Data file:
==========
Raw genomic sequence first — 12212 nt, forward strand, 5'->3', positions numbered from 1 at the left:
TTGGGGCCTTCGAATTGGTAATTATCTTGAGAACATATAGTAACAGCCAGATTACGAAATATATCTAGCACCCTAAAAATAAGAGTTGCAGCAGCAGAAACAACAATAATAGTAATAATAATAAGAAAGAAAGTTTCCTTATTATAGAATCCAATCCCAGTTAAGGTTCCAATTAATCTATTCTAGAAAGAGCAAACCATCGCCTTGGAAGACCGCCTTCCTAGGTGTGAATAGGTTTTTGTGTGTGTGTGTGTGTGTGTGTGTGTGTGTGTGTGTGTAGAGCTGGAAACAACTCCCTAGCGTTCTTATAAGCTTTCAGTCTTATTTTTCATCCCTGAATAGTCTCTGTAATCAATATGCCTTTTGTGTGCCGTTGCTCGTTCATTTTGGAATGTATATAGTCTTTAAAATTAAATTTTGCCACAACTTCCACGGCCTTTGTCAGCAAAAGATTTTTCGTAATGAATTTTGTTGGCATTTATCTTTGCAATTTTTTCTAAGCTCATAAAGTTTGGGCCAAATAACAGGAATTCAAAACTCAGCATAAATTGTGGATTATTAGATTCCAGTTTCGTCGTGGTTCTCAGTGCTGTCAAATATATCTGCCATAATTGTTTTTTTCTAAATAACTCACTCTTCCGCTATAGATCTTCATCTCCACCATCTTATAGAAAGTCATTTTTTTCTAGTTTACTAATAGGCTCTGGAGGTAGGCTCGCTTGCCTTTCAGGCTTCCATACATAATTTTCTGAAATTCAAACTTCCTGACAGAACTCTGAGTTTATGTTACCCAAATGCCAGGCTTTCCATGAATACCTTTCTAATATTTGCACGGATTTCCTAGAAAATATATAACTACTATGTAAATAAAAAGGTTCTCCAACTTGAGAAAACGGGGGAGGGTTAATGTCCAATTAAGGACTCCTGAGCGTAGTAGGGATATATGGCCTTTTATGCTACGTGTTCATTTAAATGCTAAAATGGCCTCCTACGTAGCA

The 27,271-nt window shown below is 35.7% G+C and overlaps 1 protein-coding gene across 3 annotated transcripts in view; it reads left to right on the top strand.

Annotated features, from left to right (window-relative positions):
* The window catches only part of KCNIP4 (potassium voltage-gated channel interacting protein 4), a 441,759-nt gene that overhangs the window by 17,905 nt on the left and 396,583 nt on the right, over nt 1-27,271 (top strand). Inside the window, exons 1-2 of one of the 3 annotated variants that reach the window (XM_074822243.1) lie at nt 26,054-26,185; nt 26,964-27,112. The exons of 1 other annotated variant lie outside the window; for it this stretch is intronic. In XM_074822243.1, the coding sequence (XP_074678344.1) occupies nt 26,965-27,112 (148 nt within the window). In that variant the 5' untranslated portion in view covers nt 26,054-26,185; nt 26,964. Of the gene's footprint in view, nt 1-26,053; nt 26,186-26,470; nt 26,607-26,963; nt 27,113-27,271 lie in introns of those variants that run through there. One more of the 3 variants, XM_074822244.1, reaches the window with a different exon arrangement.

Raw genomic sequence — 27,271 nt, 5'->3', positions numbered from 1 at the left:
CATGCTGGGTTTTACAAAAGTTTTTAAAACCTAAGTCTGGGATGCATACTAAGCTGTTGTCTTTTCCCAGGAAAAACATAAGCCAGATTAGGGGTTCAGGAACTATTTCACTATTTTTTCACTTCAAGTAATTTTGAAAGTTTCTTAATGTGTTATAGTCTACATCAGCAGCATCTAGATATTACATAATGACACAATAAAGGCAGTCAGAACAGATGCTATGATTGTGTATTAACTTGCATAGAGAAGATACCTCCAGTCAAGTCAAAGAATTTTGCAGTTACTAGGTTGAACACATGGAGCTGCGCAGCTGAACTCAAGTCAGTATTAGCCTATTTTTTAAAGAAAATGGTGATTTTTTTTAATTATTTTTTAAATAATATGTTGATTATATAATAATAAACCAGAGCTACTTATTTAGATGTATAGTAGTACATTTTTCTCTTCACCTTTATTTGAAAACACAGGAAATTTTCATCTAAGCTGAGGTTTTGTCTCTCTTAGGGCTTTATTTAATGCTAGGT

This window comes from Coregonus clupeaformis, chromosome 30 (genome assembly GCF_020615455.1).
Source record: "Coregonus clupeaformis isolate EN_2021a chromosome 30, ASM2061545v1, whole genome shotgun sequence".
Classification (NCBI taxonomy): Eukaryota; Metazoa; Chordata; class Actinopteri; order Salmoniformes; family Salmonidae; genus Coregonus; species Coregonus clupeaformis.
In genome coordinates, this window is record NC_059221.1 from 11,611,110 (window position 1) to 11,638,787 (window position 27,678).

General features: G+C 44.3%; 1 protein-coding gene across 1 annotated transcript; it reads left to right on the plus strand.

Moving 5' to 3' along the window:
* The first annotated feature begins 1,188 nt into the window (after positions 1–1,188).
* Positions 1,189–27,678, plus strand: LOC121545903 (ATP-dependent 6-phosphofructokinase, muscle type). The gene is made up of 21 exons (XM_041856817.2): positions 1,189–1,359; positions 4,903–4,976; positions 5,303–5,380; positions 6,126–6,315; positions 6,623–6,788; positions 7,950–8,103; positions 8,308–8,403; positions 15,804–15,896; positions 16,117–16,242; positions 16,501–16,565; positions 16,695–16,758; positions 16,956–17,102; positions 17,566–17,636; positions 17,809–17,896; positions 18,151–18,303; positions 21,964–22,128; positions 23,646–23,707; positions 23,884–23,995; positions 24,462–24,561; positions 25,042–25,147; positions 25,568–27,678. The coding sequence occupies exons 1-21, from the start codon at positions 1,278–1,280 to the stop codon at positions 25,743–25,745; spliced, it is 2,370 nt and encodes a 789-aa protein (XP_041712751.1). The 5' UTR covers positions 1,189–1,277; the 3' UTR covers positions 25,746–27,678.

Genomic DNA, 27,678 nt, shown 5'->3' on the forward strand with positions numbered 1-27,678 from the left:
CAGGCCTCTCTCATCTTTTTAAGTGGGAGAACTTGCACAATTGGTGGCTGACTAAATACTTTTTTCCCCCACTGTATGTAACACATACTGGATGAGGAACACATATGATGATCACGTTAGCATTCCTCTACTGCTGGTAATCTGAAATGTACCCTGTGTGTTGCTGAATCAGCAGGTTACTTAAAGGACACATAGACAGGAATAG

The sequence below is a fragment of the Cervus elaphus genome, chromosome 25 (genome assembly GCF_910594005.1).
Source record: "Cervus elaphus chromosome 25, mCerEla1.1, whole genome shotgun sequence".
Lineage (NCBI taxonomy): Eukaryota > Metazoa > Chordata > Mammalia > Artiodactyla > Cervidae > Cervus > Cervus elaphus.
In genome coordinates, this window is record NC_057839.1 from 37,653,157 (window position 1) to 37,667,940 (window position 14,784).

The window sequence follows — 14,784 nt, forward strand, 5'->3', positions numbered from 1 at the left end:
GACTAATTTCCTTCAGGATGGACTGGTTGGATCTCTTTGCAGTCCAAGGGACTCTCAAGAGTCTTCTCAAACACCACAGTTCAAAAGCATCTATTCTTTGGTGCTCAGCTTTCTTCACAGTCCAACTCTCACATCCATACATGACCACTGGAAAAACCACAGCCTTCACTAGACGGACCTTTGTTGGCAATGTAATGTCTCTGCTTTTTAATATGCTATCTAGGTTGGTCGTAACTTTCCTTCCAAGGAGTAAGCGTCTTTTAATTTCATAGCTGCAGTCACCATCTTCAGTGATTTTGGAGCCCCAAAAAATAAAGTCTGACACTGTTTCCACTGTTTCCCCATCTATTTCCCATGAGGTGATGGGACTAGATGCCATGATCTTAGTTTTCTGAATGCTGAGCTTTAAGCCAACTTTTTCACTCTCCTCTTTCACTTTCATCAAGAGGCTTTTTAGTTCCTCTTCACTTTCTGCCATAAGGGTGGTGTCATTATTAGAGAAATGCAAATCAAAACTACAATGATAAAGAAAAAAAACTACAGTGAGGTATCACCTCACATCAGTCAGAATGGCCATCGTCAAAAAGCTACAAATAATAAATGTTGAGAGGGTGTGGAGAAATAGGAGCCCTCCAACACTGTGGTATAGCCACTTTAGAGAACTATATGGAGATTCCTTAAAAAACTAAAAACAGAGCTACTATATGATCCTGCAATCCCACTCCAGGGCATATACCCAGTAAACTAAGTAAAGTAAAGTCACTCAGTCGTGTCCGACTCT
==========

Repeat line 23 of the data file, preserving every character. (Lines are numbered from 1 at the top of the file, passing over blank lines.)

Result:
GACTAATTTCCTTCAGGATGGACTGGTTGGATCTCTTTGCAGTCCAAGGGACTCTCAAGAGTCTTCTCAAACACCACAGTTCAAAAGCATCTATTCTTTGGTGCTCAGCTTTCTTCACAGTCCAACTCTCACATCCATACATGACCACTGGAAAAACCACAGCCTTCACTAGACGGACCTTTGTTGGCAATGTAATGTCTCTGCTTTTTAATATGCTATCTAGGTTGGTCGTAACTTTCCTTCCAAGGAGTAAGCGTCTTTTAATTTCATAGCTGCAGTCACCATCTTCAGTGATTTTGGAGCCCCAAAAAATAAAGTCTGACACTGTTTCCACTGTTTCCCCATCTATTTCCCATGAGGTGATGGGACTAGATGCCATGATCTTAGTTTTCTGAATGCTGAGCTTTAAGCCAACTTTTTCACTCTCCTCTTTCACTTTCATCAAGAGGCTTTTTAGTTCCTCTTCACTTTCTGCCATAAGGGTGGTGTCATTATTAGAGAAATGCAAATCAAAACTACAATGATAAAGAAAAAAAACTACAGTGAGGTATCACCTCACATCAGTCAGAATGGCCATCGTCAAAAAGCTACAAATAATAAATGTTGAGAGGGTGTGGAGAAATAGGAGCCCTCCAACACTGTGGTATAGCCACTTTAGAGAACTATATGGAGATTCCTTAAAAAACTAAAAACAGAGCTACTATATGATCCTGCAATCCCACTCCAGGGCATATACCCAGTAAACTAAGTAAAGTAAAGTCACTCAGTCGTGTCCGACTCT